Senior Iranian cleric Ayatollah Nasser Makarem Shirazi has said that Iran’s military presence in Iraq and Syria prevents the United States from dominating the Middle Eastern region, . “No doubt, Iran has the strongest position in the region today and all countries count on it. That is the reason America has made it a priority to overthrow the regime of the Islamic Republic of Iran and it has encountered Iran’s resistance in the region. America should know that Iran will never pay ransom to this country,” the cleric said in a meeting with General Kazem Mojtabaei, the police chief of the holy city of Qom. “Iran stood by Iraq’s side and they managed to resolve a challenge. And had Iran not gone to Syria, the situation in this country would have been different today. In reality, Iran’s presence in Iraq and Syria is a hurdle to America because America wants to dominate the region,” he added.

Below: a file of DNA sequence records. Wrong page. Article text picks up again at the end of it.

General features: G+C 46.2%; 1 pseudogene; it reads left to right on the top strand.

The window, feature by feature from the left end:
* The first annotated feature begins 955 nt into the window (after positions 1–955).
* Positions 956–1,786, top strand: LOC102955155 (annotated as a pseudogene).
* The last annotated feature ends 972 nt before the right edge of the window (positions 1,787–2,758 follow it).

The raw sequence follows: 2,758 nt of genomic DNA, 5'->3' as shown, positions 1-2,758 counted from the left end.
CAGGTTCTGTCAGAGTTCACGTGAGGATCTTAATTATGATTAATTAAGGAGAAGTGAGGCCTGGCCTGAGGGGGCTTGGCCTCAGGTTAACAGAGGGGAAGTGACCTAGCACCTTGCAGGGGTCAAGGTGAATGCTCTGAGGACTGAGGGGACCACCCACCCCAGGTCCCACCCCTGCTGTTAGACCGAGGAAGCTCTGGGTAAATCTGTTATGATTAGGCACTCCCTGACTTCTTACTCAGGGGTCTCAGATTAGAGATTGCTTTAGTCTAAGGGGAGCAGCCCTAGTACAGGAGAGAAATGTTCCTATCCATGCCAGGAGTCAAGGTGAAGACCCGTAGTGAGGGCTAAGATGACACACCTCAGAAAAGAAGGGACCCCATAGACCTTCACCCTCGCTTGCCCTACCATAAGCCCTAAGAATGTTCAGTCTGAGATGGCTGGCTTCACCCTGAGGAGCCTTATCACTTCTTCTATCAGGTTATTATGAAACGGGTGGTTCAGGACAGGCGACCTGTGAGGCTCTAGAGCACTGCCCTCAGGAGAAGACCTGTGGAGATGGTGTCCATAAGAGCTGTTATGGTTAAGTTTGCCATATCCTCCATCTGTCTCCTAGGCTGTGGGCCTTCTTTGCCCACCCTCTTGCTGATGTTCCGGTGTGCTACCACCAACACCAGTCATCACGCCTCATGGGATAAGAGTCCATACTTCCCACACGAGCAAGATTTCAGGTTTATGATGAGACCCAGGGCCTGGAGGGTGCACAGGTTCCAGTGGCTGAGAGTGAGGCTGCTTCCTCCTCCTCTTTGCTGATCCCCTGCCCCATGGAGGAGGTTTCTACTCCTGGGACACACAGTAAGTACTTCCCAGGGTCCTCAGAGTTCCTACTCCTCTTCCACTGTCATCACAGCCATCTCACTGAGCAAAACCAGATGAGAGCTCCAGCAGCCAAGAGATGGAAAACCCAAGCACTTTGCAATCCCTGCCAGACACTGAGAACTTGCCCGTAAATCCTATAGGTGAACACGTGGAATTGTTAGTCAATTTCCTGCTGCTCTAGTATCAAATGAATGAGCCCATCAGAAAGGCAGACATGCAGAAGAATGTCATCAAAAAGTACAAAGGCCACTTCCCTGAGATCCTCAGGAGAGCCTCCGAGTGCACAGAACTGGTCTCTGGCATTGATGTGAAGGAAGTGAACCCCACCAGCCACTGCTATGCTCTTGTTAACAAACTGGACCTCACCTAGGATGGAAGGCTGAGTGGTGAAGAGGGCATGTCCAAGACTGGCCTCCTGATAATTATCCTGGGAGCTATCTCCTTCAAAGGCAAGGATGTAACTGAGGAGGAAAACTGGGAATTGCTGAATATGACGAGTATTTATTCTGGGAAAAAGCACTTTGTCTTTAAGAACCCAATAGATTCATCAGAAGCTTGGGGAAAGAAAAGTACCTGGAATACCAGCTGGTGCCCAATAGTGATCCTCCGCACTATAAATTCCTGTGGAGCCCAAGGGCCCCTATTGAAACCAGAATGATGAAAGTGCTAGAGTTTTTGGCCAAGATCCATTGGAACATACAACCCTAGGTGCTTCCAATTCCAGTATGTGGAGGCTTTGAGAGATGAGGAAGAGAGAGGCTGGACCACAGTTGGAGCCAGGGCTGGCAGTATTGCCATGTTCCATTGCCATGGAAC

Comment: Makarem-Shirazi is a senior cleric and marja’iyyas (Marja-i-Taqlid or sources of emulation) in Iran’s holy city of Qom. He has been an ardent of Iran’s military involvement in regional conflicts, and often spreads conspiracy theories about the U.S. role and ambitions in the Middle East. The cleric is also a staunch advocate for further restricting media and internet freedoms for security and religious reasons. Although the Iranian authorities closely monitor the internet and access to foreign media in the country, Makarem-Shirazi argue that “filtering does not solve the cyberspace problem.” He has also that high-speed mobile internet is “immoral and unlawful” and violates Islamic sharia law. Earlier this year, he on the country’s forces to counter the use and influence of foreign media in Iran. “One must not have a passive approach toward foreign media, and we should focus on investing in making the cyberspace healthy,” he warned. He also urged the authorities to increase the budget for media sources inside the country to neutralize foreign media outlets owned by Iran’s “enemies.” Makarem-Shirazi, as many other Iranian political and military leaders, believe that the United States and its allies can weaken the clerical regime in Tehran more through cyber activities and soft power strategies than through military and hard power tools.